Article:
Idaho State University researchers study newly discovered earthquake fault in Idaho’s Sawtooth Mountains
Posted September 28, 2010
While looking at a highly detailed new topographic image of Idaho’s Sawtooth Range, Idaho State University geosciences professor Glenn Thackray had an "eureka moment" when he discovered a previously unknown active earthquake fault about 65 miles, as the crow flies, from Boise.
ISU researchers estimate the fault has been active twice in the last 10,000 years, about 4,100 and 7,000 years ago.
The researchers examined a Light Detection and Ranging (LIDAR) image. LIDAR is a remote sensing system used to collect topographic data with aircraft-mounted lasers capable of recording elevation measurements at a rate of 25,000 pulses per second and can have a vertical precision of about six inches. The images can be displayed so they don't show an area's vegetation. Four years ago while doing some research on glaciers in the Sawtooth Range, Thackray was examining a high-resolution, "bare-earth" LIDAR image of the mountains: this is when he noticed a line running through the image in the vicinity of Redfish Lake.
"The black line stood out and I thought that it had to be an earthquake fault," Thackray said. "It was long suspected that there was an active fault in the Sawtooths, but without the LIDAR technology it would have been exceptionally hard to find."
Since that time, ISU researchers have been on the ground documenting the fault that is at least 25 miles long and could be as long as 40 miles. It is located on the eastern edge of the range and comes within about five miles from the town of Stanley. A portion of it runs through the upper end of Redfish Lake. It runs along the range approximately from near Stanley Lake to at least as far south as Petitt Lake.
“The reason this discovery is so important is that it is within the heavily visited areas of the Sawtooth National Recreation area, very close to the town of Stanley, and within 65 miles of Idaho’s largest city, Boise, and the most populated area in the state,” Thackray said. “We would like to know how big the earthquakes are along this fault and how active it is.”
Thackray emphasized that the fault is cause for concern, but not alarm, for visitors to and residents of the Stanley-Sawtooth area, and to the residents of the Wood River or Boise valleys. The discovery may have implications for land-use and emergency planning, and perhaps building codes. Depending on the magnitude of a potential earthquake, it could do damage to surrounding areas.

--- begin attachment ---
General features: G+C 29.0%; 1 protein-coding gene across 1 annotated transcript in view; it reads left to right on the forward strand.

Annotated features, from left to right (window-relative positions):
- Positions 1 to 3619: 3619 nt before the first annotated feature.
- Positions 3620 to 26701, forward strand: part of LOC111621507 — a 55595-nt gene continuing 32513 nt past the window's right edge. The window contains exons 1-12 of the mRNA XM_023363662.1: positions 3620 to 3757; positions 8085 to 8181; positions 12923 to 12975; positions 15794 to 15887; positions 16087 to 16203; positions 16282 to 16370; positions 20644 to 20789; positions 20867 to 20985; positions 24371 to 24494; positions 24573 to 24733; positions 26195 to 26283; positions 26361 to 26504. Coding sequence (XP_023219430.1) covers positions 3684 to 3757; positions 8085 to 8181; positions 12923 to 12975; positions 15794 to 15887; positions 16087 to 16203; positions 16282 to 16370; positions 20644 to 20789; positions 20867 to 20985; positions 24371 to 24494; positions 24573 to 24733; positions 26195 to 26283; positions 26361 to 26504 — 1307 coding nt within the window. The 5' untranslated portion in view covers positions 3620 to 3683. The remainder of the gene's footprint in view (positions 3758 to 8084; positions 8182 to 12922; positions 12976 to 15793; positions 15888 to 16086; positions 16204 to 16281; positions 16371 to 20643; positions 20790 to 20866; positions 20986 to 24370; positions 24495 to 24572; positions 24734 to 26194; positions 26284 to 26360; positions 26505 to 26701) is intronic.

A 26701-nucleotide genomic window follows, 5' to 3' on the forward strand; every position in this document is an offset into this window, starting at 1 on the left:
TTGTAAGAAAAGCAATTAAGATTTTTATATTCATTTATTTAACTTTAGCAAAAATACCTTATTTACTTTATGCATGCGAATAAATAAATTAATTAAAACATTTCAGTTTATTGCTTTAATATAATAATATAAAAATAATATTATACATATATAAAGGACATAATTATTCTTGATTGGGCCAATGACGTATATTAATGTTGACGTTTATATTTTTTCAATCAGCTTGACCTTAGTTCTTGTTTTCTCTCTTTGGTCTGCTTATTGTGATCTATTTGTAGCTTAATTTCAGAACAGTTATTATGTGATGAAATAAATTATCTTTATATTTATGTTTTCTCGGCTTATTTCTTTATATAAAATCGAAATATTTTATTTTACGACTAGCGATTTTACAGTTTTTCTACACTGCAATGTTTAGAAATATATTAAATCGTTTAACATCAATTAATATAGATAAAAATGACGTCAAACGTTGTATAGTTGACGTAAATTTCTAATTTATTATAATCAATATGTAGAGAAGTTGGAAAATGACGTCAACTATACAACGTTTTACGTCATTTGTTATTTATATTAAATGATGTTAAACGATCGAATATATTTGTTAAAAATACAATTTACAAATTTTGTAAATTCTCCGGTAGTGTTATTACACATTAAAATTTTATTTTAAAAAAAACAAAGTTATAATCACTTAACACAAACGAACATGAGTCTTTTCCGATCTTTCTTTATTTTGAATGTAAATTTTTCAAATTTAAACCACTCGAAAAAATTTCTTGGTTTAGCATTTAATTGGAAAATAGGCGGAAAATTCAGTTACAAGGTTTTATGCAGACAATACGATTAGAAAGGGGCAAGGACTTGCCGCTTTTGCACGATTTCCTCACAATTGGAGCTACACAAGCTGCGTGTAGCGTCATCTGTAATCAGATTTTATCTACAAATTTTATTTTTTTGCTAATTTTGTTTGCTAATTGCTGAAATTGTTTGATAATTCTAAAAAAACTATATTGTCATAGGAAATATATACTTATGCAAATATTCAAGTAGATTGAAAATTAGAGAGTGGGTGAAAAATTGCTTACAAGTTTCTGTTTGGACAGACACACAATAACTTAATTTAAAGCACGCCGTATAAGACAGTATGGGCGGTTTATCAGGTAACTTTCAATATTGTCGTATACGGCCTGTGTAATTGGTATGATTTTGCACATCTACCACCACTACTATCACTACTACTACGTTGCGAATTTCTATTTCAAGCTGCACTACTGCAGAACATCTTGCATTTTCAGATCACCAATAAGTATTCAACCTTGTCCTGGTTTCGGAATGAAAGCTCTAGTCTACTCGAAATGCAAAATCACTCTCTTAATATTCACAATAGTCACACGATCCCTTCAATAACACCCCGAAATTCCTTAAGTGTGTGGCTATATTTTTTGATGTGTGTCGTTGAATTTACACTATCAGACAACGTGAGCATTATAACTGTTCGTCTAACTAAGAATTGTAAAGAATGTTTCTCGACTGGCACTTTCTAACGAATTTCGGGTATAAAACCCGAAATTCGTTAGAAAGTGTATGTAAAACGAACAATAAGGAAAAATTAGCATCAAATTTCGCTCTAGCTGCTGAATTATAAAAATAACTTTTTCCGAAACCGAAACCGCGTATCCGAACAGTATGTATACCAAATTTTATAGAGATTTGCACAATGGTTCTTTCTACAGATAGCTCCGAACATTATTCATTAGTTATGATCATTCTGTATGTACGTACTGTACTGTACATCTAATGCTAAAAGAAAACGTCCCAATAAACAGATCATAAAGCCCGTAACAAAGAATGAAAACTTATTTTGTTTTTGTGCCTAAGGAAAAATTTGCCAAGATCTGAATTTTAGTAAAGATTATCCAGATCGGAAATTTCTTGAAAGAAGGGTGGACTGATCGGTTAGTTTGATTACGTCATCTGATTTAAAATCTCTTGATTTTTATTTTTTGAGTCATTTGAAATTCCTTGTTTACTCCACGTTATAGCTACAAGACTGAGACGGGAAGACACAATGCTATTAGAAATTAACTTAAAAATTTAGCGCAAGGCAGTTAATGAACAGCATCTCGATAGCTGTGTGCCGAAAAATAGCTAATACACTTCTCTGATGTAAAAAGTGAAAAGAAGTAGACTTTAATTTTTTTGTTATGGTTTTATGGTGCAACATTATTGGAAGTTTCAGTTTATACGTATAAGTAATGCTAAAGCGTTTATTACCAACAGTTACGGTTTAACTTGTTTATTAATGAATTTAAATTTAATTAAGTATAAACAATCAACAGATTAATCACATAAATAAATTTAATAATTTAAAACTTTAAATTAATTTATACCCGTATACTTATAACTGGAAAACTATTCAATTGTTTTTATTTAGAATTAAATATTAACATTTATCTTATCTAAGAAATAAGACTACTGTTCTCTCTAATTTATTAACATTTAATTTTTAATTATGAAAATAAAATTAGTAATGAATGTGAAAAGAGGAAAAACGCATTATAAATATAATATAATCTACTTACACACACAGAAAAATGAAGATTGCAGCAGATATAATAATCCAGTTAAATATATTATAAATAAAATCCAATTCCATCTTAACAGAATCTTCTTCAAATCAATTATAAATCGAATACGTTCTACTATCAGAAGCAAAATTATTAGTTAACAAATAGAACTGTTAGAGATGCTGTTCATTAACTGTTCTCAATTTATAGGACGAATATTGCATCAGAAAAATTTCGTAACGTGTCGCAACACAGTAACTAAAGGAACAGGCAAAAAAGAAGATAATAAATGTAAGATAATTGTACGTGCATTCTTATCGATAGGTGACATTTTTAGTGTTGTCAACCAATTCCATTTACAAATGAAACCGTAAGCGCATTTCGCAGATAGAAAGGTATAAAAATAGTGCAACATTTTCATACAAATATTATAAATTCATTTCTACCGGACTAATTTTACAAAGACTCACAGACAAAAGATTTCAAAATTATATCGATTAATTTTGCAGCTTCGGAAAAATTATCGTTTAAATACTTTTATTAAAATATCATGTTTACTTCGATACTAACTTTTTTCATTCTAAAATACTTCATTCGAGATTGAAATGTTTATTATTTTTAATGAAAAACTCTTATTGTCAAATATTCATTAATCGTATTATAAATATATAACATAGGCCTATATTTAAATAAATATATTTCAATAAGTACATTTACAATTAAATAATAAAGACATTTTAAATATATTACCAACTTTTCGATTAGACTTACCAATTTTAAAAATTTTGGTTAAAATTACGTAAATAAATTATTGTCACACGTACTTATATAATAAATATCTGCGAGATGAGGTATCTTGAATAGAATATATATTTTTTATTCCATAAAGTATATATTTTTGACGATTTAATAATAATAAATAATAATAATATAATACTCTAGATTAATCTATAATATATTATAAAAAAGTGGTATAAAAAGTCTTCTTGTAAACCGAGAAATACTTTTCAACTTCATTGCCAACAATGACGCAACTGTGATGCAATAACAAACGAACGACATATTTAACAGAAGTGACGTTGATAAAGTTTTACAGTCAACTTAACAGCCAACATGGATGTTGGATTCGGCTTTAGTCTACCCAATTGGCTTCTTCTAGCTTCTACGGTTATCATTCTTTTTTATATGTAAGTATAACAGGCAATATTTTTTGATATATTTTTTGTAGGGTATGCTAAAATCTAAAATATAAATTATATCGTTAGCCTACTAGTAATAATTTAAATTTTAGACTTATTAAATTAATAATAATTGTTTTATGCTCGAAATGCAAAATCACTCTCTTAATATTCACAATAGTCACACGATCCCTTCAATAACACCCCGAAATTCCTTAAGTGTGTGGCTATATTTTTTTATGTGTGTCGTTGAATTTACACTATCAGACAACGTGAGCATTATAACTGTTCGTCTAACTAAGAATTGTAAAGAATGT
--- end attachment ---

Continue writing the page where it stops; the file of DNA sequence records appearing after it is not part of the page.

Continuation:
There are few major, active faults in Idaho. Idaho’s three other major faults run along the base of the Lost River Range (where the famous Borah Peak magnitude 7.3 earthquake, the largest ever recorded in Idaho, occurred in 1983), the Lemhi Range and the Beaverhead Range. Faults are break in the earth’s crust, along which rocks and the earth move. Typically, the earth is moving up on one side of the fault, and moving down on the other.
"It's the movement of the rocks that are important. That is what creates an earthquake hazard," Thackray said.
After discovering the fault on the LIDAR image and then confirming its existence on the ground, ISU researchers had to determine whether it was an active fault, defined as a fault that has featured an earthquake within the last 10,000 years. Determining whether the fault was active was a challenge for the researchers because most of the fault is located within the Sawtooth Wilderness and Recreation Area.
"Normally, to test a fault you could take in a Cat or backhoe and dig up sediment and rock and use carbon dating to date the occurrence of previous activity," Thackray said. "But we couldn’t do that because the fault is in a wilderness area."
This is where a little luck and scientific serendipity came into play. Other ISU researchers, biological sciences professor Bruce Finney, postdoctoral researcher Mark Shapley, and ISU geosciences graduate student Eric Johnson, were doing lake sediment core sampling of lakes in the Sawtooths, including Redfish Lake, to study the historical record of sockeye salmon returning to the area. While drilling through the sediment in the upper portion of Redfish Lake the researchers hit levels where there were landslide deposits interrupted the regular accumulation of sediment deposits.
"We were able to date the occurrence of the most recent fault activity by using those drilling samples from the large landslides in Redfish Lake," Thackray said.
"There is a lot that we still don’t know about this fault, but our studies have revealed the outline of its history," he added.